The first two cases in this section were decided prior to the Supreme Court’s ruling in Endrew F. v. Douglas County School District RE-1, which focused on the school’s responsibility to offer an IEP that is “reasonably calculated to enable a child to make progress appropriate in light of the child’s unique circumstances.” The IEP must allow for students with disabilities to have a chance to meet challenging objectives. Thus, school leaders should consider how this ruling might impact what is required in a transition plan to ensure that the child’s advancement from school to adult life is more than de minimis. The Mr. P. & Mrs. P. case, decided after Endrew F., illustrates that a student’s IEP must be individually crafted, as services provided to one student with a certain diagnosis are not automatically appropriate for another child.

The court decisions discussed are binding only in the circuits where the cases were decided and are fact-specific. School leaders would be wise to review additional decisions related to transition planning decided within their jurisdiction.


Consider these steps when undertaking transition planning for students:

  1. Invite the student to be a part of transition planning, or obtain the student’s preferences and interests to inform the transition planning. Community partners should also be invited when it would benefit the student.
  2. Transition plans must be documented in the IEP with specificity and should be individualized around the student’s interests.
  3. Be responsive to new information provided by parents related to transition planning.
  4. Transition supports and services provided to one student with a disability can be considered when planning for another student, but they should not automatically be included in the IEP.
  5. Develop an IEP that is reasonably calculated to enable the child to make progress appropriate in light of their unique circumstances. The transition plan must allow the child to advance toward postsecondary goals that are challenging.

School leaders can find additional information from the U.S. Department of Education’s Transition Guide, available online at

Regina Umpstead is a professor at Central Michigan University in Mount Pleasant, MI. Susan Bon is a professor at the University of South Carolina in Columbia, SC. Suzanne E. Eckes is a professor at Indiana University in Bloomington, IN, co-author of Principals Avoiding Lawsuits, and president of the Education Law Association.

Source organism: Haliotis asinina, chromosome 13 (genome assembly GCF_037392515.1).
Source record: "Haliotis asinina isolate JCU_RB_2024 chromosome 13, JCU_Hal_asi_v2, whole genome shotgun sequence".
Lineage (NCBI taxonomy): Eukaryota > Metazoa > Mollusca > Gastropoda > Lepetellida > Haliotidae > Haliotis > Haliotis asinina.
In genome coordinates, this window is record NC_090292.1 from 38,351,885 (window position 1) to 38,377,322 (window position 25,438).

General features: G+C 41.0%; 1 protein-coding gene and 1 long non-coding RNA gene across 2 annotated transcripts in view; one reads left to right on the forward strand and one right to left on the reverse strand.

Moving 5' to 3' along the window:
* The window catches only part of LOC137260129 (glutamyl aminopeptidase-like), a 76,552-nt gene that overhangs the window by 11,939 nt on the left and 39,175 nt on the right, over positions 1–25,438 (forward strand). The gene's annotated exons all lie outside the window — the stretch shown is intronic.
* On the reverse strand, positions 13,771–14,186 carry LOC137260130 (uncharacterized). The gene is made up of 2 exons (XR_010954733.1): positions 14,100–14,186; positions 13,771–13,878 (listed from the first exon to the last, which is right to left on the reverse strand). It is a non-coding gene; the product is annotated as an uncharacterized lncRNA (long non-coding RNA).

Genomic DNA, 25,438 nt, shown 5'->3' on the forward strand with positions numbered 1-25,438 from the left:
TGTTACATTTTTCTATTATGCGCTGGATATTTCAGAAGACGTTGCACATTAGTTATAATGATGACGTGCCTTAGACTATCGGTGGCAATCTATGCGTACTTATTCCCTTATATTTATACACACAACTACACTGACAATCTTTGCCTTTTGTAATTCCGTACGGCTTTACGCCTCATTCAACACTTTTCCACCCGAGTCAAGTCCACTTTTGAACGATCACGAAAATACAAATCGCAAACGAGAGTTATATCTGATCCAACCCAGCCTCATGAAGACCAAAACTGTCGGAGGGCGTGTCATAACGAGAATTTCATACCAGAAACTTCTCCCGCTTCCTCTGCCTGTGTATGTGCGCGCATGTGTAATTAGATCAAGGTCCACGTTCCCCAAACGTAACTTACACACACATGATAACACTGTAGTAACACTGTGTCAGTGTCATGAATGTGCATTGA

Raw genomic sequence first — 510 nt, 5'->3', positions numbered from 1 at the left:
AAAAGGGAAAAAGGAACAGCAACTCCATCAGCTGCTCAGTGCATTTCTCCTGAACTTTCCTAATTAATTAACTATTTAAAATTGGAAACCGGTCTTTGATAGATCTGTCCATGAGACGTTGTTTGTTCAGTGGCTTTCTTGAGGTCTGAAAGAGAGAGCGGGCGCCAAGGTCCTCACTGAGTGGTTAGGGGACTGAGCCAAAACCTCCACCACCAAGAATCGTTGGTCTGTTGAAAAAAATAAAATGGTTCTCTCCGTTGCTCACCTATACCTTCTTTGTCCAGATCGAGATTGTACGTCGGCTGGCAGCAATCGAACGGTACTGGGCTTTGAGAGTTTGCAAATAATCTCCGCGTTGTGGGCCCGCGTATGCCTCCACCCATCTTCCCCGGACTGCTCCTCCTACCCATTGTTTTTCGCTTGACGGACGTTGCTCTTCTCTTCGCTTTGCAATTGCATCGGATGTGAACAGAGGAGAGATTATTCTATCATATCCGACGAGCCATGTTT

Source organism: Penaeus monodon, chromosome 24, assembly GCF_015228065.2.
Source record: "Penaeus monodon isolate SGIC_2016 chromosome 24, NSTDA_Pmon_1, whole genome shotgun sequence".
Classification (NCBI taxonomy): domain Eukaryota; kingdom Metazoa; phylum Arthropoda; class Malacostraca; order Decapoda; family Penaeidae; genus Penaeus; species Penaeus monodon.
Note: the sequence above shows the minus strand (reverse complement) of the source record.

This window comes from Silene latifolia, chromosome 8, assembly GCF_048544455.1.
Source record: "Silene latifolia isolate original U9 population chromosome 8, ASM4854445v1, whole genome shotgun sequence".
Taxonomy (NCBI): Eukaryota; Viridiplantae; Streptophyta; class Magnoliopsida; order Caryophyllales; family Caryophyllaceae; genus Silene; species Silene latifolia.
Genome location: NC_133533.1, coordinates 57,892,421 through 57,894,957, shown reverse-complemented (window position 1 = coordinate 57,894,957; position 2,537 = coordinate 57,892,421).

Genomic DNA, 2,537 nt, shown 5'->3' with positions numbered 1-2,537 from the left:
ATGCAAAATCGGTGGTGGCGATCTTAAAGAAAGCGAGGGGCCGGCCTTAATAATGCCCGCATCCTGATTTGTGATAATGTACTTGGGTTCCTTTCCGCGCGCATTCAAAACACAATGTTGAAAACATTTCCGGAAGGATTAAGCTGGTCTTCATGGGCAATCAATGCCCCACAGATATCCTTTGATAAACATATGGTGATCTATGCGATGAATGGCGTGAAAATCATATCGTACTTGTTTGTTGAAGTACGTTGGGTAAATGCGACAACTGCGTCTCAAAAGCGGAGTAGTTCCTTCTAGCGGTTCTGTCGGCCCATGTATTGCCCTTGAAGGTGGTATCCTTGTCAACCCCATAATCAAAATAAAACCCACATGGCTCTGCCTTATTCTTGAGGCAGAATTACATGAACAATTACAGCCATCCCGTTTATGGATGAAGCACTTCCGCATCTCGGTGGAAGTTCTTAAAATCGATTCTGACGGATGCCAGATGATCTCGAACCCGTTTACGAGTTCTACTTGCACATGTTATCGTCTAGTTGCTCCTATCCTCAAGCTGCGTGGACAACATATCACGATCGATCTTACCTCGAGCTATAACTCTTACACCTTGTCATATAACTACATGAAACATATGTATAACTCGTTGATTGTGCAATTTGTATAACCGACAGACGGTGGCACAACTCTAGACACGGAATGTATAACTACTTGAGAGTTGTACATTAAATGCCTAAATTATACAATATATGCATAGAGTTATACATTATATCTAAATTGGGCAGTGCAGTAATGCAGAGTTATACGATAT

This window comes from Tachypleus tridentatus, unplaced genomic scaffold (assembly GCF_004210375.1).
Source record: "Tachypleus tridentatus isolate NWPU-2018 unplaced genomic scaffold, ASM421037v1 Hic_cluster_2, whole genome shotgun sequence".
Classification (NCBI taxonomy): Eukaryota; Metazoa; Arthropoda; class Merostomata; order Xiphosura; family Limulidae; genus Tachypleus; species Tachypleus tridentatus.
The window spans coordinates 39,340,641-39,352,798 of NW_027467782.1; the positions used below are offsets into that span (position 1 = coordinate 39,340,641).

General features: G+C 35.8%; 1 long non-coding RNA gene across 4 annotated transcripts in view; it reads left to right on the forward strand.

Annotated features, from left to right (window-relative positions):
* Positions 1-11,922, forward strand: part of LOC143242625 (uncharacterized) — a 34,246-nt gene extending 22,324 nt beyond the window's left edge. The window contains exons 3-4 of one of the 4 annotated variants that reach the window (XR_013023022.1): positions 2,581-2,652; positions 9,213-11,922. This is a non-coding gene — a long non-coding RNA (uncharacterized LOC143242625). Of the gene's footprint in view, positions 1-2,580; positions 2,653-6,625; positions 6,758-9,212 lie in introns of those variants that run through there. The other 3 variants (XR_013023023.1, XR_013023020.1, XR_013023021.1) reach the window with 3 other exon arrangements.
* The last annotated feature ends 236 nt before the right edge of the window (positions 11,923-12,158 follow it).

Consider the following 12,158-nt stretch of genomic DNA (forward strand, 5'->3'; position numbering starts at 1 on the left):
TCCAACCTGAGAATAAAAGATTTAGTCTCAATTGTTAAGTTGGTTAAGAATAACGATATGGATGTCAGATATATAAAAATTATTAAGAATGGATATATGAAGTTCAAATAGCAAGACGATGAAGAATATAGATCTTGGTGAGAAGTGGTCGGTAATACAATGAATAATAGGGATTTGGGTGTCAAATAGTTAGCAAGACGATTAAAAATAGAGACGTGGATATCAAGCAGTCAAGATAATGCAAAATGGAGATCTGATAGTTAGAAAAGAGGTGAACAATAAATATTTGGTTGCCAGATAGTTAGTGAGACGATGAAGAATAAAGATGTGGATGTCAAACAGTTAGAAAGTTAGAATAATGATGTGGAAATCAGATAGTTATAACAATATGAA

34 C.F.R. §§ 300.1-300.818.

1990 U.S. Code Cong. & Admin. News 1723, 1731-33.

Board of Educ. of Tsp. High Sch. Dist. No. 211 v. Ross, 486 F.3d 267 (7th Cir. 2007).

Coleman v. Pottstown Sch. Dist., 983 F. Supp. 2d 543 (E.D.P.A. 2013).

Endrew F. v. Douglas Cnty. Sch. Dist. RE-1, 137 S. Ct. 988 (2017).

Gibson v. Forest Hills Local Sch. Dist. Bd. of Educ., 655 F. App’x 423 (6th Cir. 2016) (unpublished).

Individuals with Disabilities Education Act, 20 U.S.C. §§ 1400-1442.

Jefferson County Board of Education v. Lolita S., 977 F.Supp.2d 1091(N.D. Ala. 2013).

Joaquin v. Friendship Public Charter School, 188 F. Supp. 3d 1 (D.D.C. 2016).

J.M. v. New York City Dept. of Educ., 171 F. Supp. 3d (S.D.N.Y. 2016).

Mazzotti, V., & Plotner, A. (2014). Implementing secondary transition evidence-based practices: A multi-state survey of transition service providers. Career Development and Transition for Exceptional Individuals, 39, 12–22.

Mr. P. & Mrs. P. v. West Hartford Board of Education, 885 F.3d 735 (2d Cir. 2018).

Park Hill Sch. Dist. v. Dass, 655 F.3d 762 (8th Cir. 2011).

S.M. v. Hawai‘i  Dept. of Educ., 808 F. Supp. 2d 1269 (D. Haw. 2011).

Todd D. v. Andrews, 933 F.2d 1576 (11th Cir. 1991).

U.S. Department of Education. A Transition Guide to Postsecondary Education and Employment for Students and Youth With Disabilities. Retrieved from:

Yankton Sch. Dist. v. Schramm, 93 F.3d 1369 (8th Cir. 1996).